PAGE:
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To Refer, Or Not To Refer? OIG’s Outdated Health Care Referral Restrictions
The Office of the Inspector General, which enforces Health and Human Services, has long been averse to referral services that don’t meet certain criteria. To get protection against a possible enforcement action, the referral service can’t exclude anyone from participating in the service, and payments for referrals have to be reasonable and cannot be tied to the volume or value of the referrals that are made. All this complexity doesn’t simply keep referral services from earning a legitimate living; it denies patients access to superior healthcare options.
In a time when patients gravitate toward online resources, the OIG’s restrictions on medical referrals appear horribly out of date. Generally, when people want to find a pharmacy, lab, or doctor, they ask a friend or family member. In many circumstances, though—such as moving to a new city and not knowing anyone—people are likely to go online. Here they will find numerous referral services that can steer them to many reputable providers, who are often happy to pay for the hookup. This type of commercialized referral happens all the time in privatized industries—but because the government pays for healthcare (in the case of Medicare and Medicaid), it gets to set the rules for that space. Many of these rules are legitimately designed to protect against fraud and misuse of public funds, but that shouldn’t make them impervious to revision.
Thankfully, this has not escaped the notice of referral services and even the OIG, which has issued some enlightened opinions on the matter; case in point, No. 11-18. In 2011, a web-based provider of billing, electronic record, and patient messaging services asked if it could offer a coordination service whereby physicians could pay a transmission fee for connecting to other providers in order to share patient information, provider numbers, and clinical data. In response, the OIG determined that this service would not be afforded protection under the safe harbor, but it would not necessitate enforcement action either. In this instance, and many others in today’s marketplace, the referral service isn’t a health care provider that bills the government, but a third party provider of software and services. What would be the harm of facilitating the transmission of information between referring providers so that a patient can receive care? Here the OIG acknowledged that the fee structure was fair market value, that it would be assessed whether or not a patient followed through, and that it was unlikely to influence a provider’s decision to refer to any particular person or entity.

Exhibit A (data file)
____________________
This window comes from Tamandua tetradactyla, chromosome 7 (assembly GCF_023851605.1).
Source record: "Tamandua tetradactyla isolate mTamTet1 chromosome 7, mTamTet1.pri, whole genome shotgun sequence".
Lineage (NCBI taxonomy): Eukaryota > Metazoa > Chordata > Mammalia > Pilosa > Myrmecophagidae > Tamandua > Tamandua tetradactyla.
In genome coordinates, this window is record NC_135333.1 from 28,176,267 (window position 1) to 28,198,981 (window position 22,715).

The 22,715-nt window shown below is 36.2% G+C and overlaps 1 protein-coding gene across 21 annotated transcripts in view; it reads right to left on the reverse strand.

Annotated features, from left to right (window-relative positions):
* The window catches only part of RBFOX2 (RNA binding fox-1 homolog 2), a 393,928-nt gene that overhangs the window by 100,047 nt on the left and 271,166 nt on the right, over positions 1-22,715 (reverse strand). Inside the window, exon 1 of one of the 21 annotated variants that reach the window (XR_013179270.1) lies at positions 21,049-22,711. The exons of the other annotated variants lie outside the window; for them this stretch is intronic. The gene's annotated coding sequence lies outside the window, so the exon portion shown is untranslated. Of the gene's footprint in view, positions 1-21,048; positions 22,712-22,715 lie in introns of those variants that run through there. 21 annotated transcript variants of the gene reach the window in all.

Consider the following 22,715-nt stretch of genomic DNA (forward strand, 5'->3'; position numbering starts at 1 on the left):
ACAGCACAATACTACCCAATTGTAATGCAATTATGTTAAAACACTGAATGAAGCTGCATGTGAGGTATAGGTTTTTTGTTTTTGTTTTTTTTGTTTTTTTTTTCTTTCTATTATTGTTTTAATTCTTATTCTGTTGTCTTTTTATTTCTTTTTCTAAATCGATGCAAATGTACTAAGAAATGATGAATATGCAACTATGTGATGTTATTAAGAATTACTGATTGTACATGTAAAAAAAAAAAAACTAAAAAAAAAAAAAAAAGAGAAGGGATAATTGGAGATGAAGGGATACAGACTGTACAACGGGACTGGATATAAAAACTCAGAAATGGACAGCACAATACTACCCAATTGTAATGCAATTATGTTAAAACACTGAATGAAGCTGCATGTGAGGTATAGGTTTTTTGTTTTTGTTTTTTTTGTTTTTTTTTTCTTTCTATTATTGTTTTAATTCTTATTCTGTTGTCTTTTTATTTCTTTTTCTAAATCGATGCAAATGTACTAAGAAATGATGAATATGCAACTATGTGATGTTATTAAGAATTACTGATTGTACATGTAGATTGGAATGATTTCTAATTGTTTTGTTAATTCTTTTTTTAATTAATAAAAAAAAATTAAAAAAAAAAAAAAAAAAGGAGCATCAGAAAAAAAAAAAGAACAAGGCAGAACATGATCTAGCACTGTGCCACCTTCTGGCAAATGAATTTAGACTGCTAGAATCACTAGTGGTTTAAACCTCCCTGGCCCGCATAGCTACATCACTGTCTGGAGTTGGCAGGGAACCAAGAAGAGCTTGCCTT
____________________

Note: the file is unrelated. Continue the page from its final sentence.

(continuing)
When the referral services safe harbor was drafted it made some sense for the OIG to suspect that an online referral service could charge a fee to steer patients to a particular provider, thereby exploiting federally reimbursed services and products. However, in most cases, online referral services are there simply to expand access to care, allow patients to have more choices, and help them find options that best suit their needs. In any other industry it makes perfect business sense for a referral service to charge its users a fee in order to recoup the cost of implementation (if any) and achieve a profit. It’s high time the OIG gives medical referral services the air they need to do the same. Modifying the safe harbor could take a lot of time and effort, but the OIG can take it upon itself to revise its interpretation of the safe harbor’s requirements without having to turn a blind eye to the law.